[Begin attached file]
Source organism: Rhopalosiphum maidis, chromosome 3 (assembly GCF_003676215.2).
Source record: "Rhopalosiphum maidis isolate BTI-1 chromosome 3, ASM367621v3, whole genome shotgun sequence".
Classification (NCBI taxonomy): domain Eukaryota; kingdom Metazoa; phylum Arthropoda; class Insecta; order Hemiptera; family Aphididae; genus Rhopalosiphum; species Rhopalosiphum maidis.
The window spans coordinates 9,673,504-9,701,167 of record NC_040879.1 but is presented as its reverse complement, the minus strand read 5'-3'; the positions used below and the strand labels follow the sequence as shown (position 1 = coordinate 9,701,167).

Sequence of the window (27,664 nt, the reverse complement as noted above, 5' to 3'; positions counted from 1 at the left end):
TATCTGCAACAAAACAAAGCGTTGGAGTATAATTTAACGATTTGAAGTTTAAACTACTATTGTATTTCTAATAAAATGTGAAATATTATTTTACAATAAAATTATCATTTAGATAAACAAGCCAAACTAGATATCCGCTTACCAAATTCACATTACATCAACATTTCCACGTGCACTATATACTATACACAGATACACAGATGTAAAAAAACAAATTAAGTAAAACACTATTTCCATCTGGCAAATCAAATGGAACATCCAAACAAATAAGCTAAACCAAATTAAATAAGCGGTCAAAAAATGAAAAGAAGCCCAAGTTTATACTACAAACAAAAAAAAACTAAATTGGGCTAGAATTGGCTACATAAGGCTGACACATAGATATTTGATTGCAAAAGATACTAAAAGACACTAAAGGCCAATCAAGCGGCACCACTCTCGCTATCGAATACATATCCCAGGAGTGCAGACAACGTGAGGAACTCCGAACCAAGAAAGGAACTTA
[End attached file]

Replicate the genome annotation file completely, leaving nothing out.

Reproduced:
Source organism: Rhopalosiphum maidis, chromosome 3 (assembly GCF_003676215.2).
Source record: "Rhopalosiphum maidis isolate BTI-1 chromosome 3, ASM367621v3, whole genome shotgun sequence".
Classification (NCBI taxonomy): domain Eukaryota; kingdom Metazoa; phylum Arthropoda; class Insecta; order Hemiptera; family Aphididae; genus Rhopalosiphum; species Rhopalosiphum maidis.
The window spans coordinates 9,673,504-9,701,167 of record NC_040879.1 but is presented as its reverse complement, the minus strand read 5'-3'; the positions used below and the strand labels follow the sequence as shown (position 1 = coordinate 9,701,167).

Sequence of the window (27,664 nt, the reverse complement as noted above, 5' to 3'; positions counted from 1 at the left end):
TATCTGCAACAAAACAAAGCGTTGGAGTATAATTTAACGATTTGAAGTTTAAACTACTATTGTATTTCTAATAAAATGTGAAATATTATTTTACAATAAAATTATCATTTAGATAAACAAGCCAAACTAGATATCCGCTTACCAAATTCACATTACATCAACATTTCCACGTGCACTATATACTATACACAGATACACAGATGTAAAAAAACAAATTAAGTAAAACACTATTTCCATCTGGCAAATCAAATGGAACATCCAAACAAATAAGCTAAACCAAATTAAATAAGCGGTCAAAAAATGAAAAGAAGCCCAAGTTTATACTACAAACAAAAAAAAACTAAATTGGGCTAGAATTGGCTACATAAGGCTGACACATAGATATTTGATTGCAAAAGATACTAAAAGACACTAAAGGCCAATCAAGCGGCACCACTCTCGCTATCGAATACATATCCCAGGAGTGCAGACAACGTGAGGAACTCCGAACCAAGAAAGGAACTTA